Have you ever heard the phrase "They don't make them like they used to"? This old axiom is a nostalgic wish to return to a time when products were made with better quality and more reliability - in the speaker's opinion.
However, the phrase doesn't ring true in all areas of manufacturing. We believe that many of today's products are often built using less raw materials than in the past, making them lighter, stronger, and of much better overall quality.
For example, decades ago, televisions were large pieces of furniture that took two or more people to lift. However, in recent years, new materials and technology have completely transformed the industry and product development. As a result, televisions are now much lighter and thinner than their predecessors, and boast bigger screens, better picture quality, and longer-lasting components.
The automotive industry is another example of how stronger, lighter materials have replaced the heavy-gauge bodies, frames, and parts previously used in assembly plants. This new approach gives us higher fuel efficiency and enhanced safety features with less impact on the environment.
Advancements in electronics are mainly due to innovative design tools and materials not previously available to engineers. This has led to better product development, design, functionality, and convenience.
Although modern tools and materials come with heavy upfront costs, the investment is more than worth it when the results are more efficient manufacturing and better quality products. The bottom line is undoubtedly crucial for manufacturers, but the advantages of adopting transformative innovation greatly outweigh the disadvantages.
Here are five ways how investing in innovation can help you better serve your customers and grow your business:
Although technology seems to transform how we do things with ongoing regularity, different industries advance at different rates. For example, residential home construction has changed relatively slowly, but for very valid reasons. Outside weather conditions play a large part in the quality of a build. It's challenging to concentrate on creating a quality build when working in the rain, snow, wind, cold, or heat.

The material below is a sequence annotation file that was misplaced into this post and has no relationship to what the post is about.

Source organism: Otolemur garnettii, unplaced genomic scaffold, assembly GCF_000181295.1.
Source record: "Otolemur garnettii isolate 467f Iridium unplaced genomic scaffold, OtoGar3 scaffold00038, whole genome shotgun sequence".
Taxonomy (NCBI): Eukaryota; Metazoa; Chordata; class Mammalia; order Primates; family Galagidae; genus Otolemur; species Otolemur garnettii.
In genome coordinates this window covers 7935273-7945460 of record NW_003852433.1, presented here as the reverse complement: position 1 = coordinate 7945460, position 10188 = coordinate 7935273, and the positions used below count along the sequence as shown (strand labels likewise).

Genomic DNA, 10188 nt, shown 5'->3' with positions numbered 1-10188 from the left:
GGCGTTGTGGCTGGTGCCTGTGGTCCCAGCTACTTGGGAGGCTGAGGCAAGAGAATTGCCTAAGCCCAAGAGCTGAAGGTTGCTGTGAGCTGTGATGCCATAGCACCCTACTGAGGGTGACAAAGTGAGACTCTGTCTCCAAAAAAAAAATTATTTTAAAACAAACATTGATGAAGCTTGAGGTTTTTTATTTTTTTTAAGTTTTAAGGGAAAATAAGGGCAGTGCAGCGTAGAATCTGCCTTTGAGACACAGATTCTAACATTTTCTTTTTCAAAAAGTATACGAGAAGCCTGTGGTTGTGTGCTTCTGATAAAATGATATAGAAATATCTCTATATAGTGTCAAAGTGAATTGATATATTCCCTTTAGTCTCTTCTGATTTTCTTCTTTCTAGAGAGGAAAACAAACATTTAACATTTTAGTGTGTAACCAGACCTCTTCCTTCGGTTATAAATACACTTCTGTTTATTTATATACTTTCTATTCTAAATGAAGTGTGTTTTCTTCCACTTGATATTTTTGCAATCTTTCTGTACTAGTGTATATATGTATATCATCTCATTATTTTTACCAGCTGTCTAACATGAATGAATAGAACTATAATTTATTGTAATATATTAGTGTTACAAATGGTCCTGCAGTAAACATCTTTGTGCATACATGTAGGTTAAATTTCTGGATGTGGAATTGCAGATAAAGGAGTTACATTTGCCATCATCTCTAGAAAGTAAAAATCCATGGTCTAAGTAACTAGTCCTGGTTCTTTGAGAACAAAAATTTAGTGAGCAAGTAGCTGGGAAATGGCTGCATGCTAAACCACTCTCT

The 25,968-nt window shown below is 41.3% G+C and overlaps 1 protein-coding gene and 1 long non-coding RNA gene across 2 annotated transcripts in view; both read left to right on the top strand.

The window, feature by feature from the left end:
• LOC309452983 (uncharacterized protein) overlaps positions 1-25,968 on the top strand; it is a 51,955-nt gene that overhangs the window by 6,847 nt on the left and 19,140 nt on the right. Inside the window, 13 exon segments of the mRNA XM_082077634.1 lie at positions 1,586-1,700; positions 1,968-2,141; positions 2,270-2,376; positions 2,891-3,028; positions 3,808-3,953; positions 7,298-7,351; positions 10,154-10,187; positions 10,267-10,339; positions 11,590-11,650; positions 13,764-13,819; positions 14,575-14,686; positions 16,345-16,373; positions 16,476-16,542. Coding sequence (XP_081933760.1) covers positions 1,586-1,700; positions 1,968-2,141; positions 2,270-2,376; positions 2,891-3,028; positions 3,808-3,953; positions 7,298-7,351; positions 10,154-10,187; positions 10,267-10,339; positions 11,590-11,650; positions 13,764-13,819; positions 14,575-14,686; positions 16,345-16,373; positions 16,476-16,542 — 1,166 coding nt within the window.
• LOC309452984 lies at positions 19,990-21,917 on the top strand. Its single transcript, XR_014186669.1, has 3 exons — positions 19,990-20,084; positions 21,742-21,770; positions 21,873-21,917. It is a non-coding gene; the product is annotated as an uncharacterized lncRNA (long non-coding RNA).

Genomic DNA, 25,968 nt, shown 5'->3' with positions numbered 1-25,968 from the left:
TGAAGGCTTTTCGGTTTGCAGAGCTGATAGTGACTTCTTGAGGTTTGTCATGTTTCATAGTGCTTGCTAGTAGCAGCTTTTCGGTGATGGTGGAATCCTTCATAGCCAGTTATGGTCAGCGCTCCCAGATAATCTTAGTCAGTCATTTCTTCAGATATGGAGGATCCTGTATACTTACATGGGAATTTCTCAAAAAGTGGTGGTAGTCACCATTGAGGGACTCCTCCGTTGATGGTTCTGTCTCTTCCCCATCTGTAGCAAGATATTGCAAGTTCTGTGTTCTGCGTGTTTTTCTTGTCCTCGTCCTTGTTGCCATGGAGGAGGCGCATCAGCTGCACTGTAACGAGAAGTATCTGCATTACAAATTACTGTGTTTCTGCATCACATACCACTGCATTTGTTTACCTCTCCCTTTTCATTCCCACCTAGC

However, construction companies now have the ability to pre-construct houses within controlled conditions. For example, homes constructed in unique purpose-built factories can be built with a level of quality not easily achieved at an outdoor job site. Houses can also be created using more environmentally-friendly materials that offer optimum climate controls. This results in energy savings from less frequent use of heating and air conditioning.
If technology can help build better quality homes, it can help you make products that will better meet your customers' needs.
SWS Warning Lights believes in combining the best technology, processes, and people to develop cutting-edge products that can be used for nearly every application. We chose to take on the challenge of having the vision, building the teams, and engaging the tools available today to create products that equal or outperform others in our industry.
Customer education about the benefits of tech-based manufacturing goes a long way toward acceptance and adoption. At SWS, our customers have commented on our products' durability, reliability, and performance, much of which we attribute to embracing technology.
We all owe a debt of thanks to the forward-thinking product development teams who introduced technology to the manufacturing industry. We can continue to give back by integrating their innovations into our processes, moving our industry and overall economy forward.
Let's step into the 21st century to adopt technology that keeps our manufacturing industry competitive. Change isn’t always easy, but we owe it to ourselves and our future workforce to innovate with the long game in mind.
The next time someone says, "They don't build them like they used to," you can tell them they're right...and that we're all better off for it!
Tom Chopp is Managing Partner at SWS Warning Lights Inc. He can be reached at 905-357-0222 or firstname.lastname@example.org.